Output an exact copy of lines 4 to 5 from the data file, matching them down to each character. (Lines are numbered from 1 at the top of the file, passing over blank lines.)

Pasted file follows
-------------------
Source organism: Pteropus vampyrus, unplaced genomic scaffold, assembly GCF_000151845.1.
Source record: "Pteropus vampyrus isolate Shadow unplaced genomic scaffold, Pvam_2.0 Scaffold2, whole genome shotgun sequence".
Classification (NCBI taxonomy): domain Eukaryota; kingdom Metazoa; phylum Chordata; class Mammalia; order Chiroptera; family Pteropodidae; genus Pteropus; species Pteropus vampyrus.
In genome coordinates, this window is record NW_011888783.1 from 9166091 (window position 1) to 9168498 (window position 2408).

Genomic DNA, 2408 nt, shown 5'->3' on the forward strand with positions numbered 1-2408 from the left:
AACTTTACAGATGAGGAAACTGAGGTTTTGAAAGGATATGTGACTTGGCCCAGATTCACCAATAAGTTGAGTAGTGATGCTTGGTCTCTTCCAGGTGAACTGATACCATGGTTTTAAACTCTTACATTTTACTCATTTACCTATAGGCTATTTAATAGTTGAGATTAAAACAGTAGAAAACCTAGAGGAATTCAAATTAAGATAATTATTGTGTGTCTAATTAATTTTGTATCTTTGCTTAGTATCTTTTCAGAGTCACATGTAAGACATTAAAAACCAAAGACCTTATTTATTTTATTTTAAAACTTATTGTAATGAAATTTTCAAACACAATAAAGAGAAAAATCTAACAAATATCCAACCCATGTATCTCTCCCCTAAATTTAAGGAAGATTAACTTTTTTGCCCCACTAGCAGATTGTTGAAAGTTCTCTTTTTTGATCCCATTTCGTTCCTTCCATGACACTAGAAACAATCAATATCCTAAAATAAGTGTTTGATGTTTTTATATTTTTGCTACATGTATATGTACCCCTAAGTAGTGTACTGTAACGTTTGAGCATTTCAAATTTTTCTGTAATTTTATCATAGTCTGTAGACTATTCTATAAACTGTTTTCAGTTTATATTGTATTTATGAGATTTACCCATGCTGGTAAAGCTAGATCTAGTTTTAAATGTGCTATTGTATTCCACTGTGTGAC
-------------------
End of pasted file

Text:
In genome coordinates, this window is record NW_011888783.1 from 9166091 (window position 1) to 9168498 (window position 2408).

Genomic DNA, 2408 nt, shown 5'->3' on the forward strand with positions numbered 1-2408 from the left: